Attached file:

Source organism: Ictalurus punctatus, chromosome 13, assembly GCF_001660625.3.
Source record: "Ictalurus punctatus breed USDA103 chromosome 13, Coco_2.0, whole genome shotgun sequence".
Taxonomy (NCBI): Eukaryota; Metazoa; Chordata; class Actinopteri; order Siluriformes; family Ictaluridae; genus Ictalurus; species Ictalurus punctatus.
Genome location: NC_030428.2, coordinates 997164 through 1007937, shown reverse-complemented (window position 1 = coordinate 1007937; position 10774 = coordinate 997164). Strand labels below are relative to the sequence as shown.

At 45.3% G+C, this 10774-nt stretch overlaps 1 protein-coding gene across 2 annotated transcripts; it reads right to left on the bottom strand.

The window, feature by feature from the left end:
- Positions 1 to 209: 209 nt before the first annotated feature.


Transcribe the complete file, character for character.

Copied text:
Source organism: Ictalurus punctatus, chromosome 13, assembly GCF_001660625.3.
Source record: "Ictalurus punctatus breed USDA103 chromosome 13, Coco_2.0, whole genome shotgun sequence".
Taxonomy (NCBI): Eukaryota; Metazoa; Chordata; class Actinopteri; order Siluriformes; family Ictaluridae; genus Ictalurus; species Ictalurus punctatus.
Genome location: NC_030428.2, coordinates 997164 through 1007937, shown reverse-complemented (window position 1 = coordinate 1007937; position 10774 = coordinate 997164). Strand labels below are relative to the sequence as shown.

At 45.3% G+C, this 10774-nt stretch overlaps 1 protein-coding gene across 2 annotated transcripts; it reads right to left on the bottom strand.

The window, feature by feature from the left end:
- Positions 1 to 209: 209 nt before the first annotated feature.